Methods: A cross-sectional comparison study was performed among recruits undergoing Army basic training at Fort Jackson, South Carolina, from April through June 2009. The tests performed included: (1) a risk factor questionnaire; (2) the QuantiFERON Gold In-Tube test (Cellestis Limited, Carnegie, Victoria, Australia); (3) the T-SPOT.TB test (Oxford Immunotec Limited, Abingdon, United Kingdom); and (4) the TST (Sanofi Pasteur Ltd., Toronto, Ontario, Canada). Prediction models used logistic regression to identify factors associated with positive test results. RFQ prediction models were developed independently for each test.

Results: Use of a 4-variable model resulted in 79% sensitivity, 92% specificity, and a c statistic of 0.871 in predicting a positive TST result. Targeted testing using these risk factors would reduce testing by >90%. Models predicting IGRA outcomes had similar specificities as the skin test but had lower sensitivities and c statistics.

Conclusions: As with the TST, testing with IGRAs will result in false-positive results if the IGRAs are used in low-prevalence populations. Regardless of the test used, targeted testing is critical in reducing unnecessary testing and treatment.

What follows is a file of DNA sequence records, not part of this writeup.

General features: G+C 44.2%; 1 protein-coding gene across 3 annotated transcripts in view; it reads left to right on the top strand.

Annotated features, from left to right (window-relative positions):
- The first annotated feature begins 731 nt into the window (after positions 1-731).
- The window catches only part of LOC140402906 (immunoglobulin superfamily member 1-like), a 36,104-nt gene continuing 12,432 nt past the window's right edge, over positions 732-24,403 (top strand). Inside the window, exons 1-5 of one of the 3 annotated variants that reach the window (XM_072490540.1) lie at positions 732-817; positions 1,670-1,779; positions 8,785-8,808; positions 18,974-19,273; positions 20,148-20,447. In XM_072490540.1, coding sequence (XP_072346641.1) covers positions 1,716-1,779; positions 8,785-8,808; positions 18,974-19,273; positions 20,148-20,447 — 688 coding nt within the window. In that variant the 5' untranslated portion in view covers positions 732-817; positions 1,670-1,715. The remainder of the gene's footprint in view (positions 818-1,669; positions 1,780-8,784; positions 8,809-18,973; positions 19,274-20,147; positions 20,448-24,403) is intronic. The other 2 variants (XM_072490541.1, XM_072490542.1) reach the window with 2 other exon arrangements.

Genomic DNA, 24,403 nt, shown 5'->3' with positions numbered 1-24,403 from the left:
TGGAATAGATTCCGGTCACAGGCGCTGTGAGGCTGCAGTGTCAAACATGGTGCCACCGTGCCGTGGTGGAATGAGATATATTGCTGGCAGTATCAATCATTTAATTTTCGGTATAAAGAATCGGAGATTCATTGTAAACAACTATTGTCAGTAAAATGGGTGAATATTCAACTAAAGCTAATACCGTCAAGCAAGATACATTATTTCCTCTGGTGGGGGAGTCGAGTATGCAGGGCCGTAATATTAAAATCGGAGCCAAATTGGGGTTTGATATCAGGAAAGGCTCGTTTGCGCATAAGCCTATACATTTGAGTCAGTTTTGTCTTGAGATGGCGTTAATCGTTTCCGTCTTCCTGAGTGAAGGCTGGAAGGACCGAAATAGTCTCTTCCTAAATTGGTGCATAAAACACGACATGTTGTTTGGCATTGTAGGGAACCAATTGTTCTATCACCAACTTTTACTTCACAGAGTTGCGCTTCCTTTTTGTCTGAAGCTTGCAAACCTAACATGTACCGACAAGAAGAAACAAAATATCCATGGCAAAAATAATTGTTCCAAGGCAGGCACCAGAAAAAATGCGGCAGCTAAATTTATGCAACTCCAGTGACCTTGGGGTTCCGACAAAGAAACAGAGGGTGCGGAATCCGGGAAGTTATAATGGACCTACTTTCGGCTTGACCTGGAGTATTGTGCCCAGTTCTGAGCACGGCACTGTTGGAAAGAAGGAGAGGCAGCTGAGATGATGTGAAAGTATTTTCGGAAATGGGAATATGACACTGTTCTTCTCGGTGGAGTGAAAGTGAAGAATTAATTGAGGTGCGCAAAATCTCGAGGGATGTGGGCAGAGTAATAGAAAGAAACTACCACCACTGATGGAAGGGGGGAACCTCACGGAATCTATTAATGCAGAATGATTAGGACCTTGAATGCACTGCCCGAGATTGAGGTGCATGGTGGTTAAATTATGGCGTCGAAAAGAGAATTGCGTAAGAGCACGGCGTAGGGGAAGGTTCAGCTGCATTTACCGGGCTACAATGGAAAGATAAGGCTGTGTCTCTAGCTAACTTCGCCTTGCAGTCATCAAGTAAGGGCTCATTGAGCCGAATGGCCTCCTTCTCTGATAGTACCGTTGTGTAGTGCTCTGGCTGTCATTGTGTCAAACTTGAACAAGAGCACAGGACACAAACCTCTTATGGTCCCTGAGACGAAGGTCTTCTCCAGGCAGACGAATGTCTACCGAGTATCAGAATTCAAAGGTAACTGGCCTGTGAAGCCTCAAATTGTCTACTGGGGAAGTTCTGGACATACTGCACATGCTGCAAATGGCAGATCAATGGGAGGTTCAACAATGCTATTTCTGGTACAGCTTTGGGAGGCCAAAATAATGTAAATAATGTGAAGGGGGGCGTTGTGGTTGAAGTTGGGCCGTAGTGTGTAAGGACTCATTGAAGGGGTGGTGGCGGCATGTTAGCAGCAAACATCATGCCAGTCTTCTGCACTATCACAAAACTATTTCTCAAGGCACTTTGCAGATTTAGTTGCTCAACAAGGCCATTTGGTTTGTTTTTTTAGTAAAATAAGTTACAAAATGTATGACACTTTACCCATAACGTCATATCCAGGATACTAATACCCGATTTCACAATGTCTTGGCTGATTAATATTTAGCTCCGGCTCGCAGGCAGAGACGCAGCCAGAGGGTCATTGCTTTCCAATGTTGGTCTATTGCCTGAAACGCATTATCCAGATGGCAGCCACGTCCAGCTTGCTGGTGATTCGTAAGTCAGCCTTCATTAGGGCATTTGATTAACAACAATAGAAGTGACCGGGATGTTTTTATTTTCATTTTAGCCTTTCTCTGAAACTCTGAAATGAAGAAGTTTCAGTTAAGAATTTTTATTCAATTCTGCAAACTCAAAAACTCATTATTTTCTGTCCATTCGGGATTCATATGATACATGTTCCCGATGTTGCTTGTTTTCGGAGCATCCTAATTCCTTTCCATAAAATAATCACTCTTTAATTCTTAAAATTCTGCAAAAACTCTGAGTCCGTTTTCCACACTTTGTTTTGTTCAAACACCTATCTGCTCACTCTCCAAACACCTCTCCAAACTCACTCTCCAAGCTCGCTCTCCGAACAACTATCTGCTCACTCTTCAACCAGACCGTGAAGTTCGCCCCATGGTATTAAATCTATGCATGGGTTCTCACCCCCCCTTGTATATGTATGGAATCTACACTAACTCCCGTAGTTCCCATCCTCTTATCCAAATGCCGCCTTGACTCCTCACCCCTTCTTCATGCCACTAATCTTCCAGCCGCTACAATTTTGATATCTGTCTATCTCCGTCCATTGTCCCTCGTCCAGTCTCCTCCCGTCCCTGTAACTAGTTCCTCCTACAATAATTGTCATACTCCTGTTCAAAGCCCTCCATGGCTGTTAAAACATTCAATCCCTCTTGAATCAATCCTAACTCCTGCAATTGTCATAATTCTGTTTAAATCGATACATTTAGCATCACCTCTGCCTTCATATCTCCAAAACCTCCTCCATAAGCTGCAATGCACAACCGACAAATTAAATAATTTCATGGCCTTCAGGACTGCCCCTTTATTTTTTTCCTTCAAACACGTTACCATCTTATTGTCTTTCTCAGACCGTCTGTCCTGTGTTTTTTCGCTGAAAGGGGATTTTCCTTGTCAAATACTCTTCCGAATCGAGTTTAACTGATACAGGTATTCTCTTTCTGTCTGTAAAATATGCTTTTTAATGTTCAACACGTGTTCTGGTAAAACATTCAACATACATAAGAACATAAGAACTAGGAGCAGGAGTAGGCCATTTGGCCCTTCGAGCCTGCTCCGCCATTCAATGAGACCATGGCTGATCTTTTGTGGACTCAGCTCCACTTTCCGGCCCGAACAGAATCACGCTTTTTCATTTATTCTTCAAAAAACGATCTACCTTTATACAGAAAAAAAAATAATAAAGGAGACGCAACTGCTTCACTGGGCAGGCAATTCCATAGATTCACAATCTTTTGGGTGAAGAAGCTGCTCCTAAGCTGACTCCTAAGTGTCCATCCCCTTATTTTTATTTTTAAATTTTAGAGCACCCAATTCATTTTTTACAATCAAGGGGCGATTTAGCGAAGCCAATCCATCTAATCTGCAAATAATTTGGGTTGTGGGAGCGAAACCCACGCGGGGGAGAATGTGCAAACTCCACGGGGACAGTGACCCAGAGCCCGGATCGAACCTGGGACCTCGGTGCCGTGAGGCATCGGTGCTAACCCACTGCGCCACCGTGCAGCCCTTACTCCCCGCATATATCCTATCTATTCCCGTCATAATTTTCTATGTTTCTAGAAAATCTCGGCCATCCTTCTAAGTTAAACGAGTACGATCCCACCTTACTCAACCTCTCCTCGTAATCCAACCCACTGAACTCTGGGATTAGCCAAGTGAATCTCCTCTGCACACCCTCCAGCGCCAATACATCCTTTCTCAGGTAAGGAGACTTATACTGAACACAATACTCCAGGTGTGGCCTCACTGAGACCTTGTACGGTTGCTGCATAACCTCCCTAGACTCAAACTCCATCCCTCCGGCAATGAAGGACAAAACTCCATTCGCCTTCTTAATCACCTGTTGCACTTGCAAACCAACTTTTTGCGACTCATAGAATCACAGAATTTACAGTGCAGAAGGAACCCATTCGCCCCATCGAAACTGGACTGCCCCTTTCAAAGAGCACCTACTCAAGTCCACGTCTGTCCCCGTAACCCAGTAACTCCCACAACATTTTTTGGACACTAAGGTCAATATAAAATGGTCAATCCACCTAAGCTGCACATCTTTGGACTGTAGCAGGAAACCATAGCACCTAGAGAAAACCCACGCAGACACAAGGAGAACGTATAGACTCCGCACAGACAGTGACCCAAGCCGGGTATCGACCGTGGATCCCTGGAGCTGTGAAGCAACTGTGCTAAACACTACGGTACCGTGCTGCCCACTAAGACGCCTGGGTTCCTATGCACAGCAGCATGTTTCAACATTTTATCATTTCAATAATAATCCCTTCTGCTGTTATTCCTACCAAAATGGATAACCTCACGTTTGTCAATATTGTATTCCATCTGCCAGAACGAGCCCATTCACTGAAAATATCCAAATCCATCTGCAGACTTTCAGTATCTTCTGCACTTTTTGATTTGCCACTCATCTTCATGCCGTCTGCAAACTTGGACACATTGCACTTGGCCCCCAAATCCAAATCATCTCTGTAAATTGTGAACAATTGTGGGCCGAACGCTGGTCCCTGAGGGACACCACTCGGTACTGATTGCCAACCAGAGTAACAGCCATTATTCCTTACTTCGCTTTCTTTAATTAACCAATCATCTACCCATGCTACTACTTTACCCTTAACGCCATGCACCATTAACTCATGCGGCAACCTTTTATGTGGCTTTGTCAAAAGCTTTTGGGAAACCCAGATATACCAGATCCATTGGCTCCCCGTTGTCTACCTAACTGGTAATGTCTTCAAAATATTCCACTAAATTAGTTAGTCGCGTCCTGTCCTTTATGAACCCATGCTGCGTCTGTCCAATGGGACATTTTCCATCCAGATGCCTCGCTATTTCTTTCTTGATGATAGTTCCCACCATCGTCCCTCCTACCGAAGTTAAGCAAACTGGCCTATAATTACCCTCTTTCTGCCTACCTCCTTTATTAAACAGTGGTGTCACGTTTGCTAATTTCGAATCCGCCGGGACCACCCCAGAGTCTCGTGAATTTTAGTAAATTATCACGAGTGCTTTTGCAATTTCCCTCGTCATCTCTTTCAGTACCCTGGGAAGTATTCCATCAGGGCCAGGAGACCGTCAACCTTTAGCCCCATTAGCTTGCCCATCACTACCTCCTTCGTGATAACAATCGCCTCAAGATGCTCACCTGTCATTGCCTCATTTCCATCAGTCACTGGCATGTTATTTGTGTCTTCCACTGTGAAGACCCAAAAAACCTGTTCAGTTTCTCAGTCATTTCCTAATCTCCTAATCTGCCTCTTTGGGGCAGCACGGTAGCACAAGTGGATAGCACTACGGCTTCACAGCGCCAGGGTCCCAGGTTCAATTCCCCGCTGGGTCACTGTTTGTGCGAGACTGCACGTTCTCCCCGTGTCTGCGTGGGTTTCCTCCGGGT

Clinical Trial Registration: NCT00804713.
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http://dx.doi.org/10.1093/cid/cir321DOI Listing
http://www.ncbi.nlm.nih.gov/pmc/articles/PMC3202318PMC
August 2011

Unusual interferon gamma measurements with QuantiFERON-TB Gold and QuantiFERON-TB Gold In-Tube tests.

PLoS One 2011 8;6(6):e20061. Epub 2011 Jun 8.

Division of Tuberculosis Elimination, Centers for Disease Control and Prevention, Atlanta, Georgia, United States of America.

Introduction: Interferon gamma (IFN-γ) release assays, such as QuantiFERON®-TB Gold test (QFT-G) and QuantiFERON®-TB Gold In-Tube test (QFT-GIT) are designed to detect M. tuberculosis (Mtb) infection. Recognition of unusual IFN-γ measurements may help indicate inaccurate results.

Methods: We examined QFT-G and QFT-GIT results from subjects who had two or more tests completed. We classified unusual IFN-γ measurements as: 1) High Nil Concentration (HNC) when IFN-γ concentration in plasma from unstimulated blood exceeded 0.7 IU/mL; 2) Low Mitogen Response (LMR) when Mitogen Response was <0.5 IU/mL; 3) Very Low Mitogen Response (VLMR) when Mitogen Response was ≤-0.5 IU/mL; and 4) Very Low Antigen Response (VLAR) when the response to a Mtb antigen was ≤-0.35 IU/mL and ≤-0.5 times the IFN-γ concentration in plasma from unstimulated blood.